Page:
With 1 quadrillion connections, 100 billion neurons and 100,000 miles of blood transport systems, the human brain may seem to be incomprehensibly complex. However, scientists are attempting to simplify their analysis of brain activity by examining a considerably less sophisticated subject: the mind of the fruit fly. By using machine vision and learning algorithms, researchers are developing an understanding of how neural activity relates to fruit-fly behavior today—and perhaps human behavior in the future.
The experiment, conducted by the Howard Hughes Medical Institute’s Janelia Research Campus in Ashburn, Virginia, involves the analysis of massive amounts of video records of fruit-flies in action. Manual review and classification of all this video would take enormous amounts of time and effort. So instead, Janelia is using machine vision to observe the insects’ movements and machine learning to categorize those activities.
The institute’s machine vision software automatically tracks the fruit flies, estimating their position and pose in every frame of an input video. The software examines actions such as forward or backward movement and orientation of the flies’ wings.
The algorithm compares these behaviors with definitions developed by biologists. The biologists manually annotate the insects’ behaviors in a small portion of the video, and the machine-learning algorithm searches for the parametric function that can reproduce these annotations automatically, according to Janelia.
Manually reviewing such video would require a person to visually monitor 20,000 videos of fruit-fly activity, each 16 minutes in length, according to Science Magazine. It would also require a level of attention to detail that would be challenging or impossible for human reviewers.
The algorithm can perform this review much more quickly than a human. It also can detect changes in behavior with greater precision than is possible with human review, with the capability to see a 5 percent variation in walking speed.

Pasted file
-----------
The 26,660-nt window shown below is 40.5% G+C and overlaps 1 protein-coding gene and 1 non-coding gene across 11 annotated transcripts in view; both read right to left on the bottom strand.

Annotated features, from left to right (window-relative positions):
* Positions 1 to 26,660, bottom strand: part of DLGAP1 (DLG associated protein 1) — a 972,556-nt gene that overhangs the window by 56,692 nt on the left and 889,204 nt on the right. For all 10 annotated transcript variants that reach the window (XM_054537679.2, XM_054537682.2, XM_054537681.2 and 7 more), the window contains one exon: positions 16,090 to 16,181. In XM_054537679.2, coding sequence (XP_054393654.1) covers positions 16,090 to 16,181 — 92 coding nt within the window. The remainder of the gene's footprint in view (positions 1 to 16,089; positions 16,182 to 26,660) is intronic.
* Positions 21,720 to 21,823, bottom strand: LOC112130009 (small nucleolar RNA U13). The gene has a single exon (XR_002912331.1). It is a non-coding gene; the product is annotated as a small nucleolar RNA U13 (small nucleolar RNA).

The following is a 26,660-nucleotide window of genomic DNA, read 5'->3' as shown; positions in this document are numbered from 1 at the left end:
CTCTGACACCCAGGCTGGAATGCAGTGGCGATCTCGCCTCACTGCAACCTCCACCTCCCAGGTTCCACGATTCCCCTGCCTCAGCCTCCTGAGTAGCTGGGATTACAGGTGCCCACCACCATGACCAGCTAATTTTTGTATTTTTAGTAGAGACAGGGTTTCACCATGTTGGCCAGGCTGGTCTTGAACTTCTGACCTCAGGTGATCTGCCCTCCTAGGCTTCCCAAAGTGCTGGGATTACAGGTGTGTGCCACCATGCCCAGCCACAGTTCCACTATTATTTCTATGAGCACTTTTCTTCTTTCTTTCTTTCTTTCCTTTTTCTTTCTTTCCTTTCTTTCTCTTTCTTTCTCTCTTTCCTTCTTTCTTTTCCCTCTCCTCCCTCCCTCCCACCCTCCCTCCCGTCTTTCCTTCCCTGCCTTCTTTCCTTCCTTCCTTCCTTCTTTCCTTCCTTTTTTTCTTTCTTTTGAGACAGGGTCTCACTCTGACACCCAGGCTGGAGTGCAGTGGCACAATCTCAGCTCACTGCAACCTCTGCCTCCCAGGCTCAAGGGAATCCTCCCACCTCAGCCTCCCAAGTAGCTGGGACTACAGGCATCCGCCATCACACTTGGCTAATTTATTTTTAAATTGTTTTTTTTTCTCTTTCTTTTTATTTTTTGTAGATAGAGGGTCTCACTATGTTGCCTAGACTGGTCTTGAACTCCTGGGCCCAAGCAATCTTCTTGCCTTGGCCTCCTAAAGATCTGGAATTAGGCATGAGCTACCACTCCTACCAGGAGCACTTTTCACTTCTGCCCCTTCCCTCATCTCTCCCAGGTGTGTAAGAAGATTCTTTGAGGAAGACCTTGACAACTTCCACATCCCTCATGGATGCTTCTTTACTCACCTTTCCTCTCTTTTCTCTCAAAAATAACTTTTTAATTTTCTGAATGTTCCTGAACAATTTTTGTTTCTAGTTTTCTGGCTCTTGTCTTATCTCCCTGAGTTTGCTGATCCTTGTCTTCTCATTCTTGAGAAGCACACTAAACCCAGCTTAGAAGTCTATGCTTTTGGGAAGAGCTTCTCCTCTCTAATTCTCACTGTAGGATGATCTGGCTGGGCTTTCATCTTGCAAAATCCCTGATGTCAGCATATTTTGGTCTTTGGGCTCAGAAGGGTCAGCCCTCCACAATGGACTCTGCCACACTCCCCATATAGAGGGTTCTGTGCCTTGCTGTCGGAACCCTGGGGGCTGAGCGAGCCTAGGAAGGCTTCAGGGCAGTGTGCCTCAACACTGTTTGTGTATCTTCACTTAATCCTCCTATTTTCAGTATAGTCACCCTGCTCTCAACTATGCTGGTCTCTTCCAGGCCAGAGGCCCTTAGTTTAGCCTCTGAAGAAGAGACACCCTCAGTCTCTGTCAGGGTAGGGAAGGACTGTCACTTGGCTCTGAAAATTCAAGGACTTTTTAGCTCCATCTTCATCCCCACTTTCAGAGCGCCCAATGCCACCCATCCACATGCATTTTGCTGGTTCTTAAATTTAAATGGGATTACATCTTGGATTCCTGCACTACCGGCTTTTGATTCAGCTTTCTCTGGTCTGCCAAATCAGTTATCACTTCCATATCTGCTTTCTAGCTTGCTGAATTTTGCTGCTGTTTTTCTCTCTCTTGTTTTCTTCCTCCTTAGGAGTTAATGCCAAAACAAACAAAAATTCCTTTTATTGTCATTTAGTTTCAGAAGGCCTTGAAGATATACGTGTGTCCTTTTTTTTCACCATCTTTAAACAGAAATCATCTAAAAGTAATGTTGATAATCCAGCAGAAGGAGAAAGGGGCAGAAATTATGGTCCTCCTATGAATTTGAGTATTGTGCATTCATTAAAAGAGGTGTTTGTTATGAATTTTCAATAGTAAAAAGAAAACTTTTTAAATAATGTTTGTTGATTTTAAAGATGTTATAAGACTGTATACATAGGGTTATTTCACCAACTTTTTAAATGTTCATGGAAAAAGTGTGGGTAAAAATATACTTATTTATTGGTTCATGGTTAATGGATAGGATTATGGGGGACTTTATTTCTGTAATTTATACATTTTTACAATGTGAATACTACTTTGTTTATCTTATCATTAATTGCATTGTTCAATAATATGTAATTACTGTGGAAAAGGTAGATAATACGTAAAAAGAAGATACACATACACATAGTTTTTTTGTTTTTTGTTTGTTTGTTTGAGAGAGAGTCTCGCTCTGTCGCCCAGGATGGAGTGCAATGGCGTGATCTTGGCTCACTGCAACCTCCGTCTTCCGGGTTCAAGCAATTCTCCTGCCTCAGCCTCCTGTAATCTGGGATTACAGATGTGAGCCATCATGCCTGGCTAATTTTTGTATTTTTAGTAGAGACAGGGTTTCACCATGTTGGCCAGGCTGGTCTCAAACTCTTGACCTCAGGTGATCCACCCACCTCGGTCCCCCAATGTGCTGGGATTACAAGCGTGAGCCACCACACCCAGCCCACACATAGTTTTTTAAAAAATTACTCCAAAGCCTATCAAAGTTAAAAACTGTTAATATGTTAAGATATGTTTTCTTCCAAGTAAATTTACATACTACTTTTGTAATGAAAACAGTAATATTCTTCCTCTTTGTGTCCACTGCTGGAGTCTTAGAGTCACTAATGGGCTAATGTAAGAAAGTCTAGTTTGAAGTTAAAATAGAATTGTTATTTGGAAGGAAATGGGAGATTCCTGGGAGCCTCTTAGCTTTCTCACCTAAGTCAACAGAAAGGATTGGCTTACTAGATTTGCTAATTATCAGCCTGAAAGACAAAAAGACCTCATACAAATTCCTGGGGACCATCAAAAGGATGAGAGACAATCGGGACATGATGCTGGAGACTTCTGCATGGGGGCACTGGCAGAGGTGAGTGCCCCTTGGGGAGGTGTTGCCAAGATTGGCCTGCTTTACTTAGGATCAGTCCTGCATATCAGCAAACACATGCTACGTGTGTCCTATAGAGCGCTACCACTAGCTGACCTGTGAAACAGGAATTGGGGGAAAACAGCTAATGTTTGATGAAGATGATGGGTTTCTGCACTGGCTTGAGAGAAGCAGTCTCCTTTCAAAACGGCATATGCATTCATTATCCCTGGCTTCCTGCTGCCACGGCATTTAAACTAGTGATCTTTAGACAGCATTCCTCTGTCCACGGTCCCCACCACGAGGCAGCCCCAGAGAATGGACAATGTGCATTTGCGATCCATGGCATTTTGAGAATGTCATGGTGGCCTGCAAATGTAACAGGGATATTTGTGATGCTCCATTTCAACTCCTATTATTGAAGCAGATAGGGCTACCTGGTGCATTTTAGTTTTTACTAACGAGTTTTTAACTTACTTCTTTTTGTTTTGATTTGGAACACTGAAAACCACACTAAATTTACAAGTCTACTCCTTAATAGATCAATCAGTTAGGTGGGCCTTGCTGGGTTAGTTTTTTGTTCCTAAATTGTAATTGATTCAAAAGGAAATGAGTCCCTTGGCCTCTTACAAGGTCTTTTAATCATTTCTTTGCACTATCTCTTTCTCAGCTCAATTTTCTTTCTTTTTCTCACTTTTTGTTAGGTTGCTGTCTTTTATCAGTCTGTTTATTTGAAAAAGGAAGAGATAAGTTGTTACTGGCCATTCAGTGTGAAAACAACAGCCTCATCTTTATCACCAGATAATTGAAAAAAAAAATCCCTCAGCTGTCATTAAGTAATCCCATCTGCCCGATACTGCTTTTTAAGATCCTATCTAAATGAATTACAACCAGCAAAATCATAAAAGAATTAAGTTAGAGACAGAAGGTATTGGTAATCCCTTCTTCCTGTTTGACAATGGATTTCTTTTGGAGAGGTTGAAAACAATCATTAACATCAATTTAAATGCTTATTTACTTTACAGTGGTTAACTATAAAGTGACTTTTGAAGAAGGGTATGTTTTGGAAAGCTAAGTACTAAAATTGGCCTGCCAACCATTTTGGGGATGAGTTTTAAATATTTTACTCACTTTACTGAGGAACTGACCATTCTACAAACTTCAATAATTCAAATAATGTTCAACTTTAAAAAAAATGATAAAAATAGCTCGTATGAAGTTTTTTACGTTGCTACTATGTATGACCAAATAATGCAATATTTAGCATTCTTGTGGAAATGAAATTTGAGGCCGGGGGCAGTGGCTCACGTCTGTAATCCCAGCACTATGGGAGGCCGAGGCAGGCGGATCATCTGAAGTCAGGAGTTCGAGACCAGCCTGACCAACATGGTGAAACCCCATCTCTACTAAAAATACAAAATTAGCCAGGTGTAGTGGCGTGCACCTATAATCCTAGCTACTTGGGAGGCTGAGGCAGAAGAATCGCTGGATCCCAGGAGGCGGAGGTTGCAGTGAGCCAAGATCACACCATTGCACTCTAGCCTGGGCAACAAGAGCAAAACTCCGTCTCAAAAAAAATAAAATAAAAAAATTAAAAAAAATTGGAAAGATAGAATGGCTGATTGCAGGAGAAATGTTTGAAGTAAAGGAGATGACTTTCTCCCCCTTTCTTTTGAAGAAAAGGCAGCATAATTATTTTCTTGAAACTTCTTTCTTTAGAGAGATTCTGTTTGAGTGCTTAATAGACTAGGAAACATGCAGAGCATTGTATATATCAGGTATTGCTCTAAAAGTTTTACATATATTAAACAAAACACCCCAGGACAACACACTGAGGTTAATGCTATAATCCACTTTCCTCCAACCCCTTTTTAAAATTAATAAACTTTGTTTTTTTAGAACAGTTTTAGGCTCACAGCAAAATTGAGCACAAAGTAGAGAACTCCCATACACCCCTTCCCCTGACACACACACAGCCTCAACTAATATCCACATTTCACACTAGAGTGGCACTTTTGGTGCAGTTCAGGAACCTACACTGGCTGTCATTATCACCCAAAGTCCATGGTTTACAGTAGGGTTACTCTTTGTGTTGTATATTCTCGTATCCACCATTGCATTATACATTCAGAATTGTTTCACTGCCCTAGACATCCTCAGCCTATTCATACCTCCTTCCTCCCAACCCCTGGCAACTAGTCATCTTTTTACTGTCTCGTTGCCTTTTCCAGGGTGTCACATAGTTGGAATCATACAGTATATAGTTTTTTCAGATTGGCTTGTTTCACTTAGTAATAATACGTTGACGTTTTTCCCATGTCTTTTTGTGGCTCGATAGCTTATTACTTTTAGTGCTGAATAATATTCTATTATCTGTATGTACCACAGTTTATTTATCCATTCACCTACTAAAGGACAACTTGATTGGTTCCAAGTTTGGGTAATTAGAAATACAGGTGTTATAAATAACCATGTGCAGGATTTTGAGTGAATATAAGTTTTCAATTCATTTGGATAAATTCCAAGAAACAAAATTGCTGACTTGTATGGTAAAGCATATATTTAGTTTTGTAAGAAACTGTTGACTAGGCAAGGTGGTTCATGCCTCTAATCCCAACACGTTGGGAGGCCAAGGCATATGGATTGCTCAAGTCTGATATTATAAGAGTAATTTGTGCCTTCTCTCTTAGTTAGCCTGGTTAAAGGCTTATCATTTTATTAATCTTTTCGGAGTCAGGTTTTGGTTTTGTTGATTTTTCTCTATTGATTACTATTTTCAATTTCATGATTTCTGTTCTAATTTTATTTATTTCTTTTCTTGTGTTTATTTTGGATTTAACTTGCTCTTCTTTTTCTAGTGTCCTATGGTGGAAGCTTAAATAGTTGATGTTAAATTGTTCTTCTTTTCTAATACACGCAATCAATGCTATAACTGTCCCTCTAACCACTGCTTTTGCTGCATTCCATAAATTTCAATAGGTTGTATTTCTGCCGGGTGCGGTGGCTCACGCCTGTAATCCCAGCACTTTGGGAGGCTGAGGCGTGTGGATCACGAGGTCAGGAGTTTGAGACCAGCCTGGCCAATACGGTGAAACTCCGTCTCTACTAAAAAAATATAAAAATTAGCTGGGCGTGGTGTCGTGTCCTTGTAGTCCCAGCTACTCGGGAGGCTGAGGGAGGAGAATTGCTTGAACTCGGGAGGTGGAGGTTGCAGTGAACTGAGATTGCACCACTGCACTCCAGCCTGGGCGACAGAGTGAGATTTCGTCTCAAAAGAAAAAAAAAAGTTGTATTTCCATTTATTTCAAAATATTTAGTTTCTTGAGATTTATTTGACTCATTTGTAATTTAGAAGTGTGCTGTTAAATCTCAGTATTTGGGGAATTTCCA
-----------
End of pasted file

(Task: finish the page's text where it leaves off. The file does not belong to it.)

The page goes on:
The institute’s work could lead toward a better understanding of how an organism’s behavior relates to certain patterns of neural activity in the brain.
“This is going to be a huge and valuable tool for the community,” said Bing Zhang, a fly neurobiologist at the University of Missouri in Columbia, in comments made to Science Magazine. “I am sure that follow-up studies will show this is a gold mine.”
Janelia said the new machine vision and learning algorithms it is developing are suited for use in large-scale neuroscience experiments. The algorithms will be useful for scientists performing other neuroscience projects. The new data analysis techniques coming out of Janelia’s work also will help answer new types of questions regarding the brain and behavior.
Such future studies and questions may involve using machine vision and learning algorithms to gain a greater understanding of how neurological activity in the human brain relates to individuals’ actions.
Tyler Schulze is vice president, strategy & development at Veritone. He serves as general manager for developer partnerships, cognitive engine ecosystem, and media ingestion for the Veritone platform. Learn more about our platform and join the Veritone developer ecosystem today.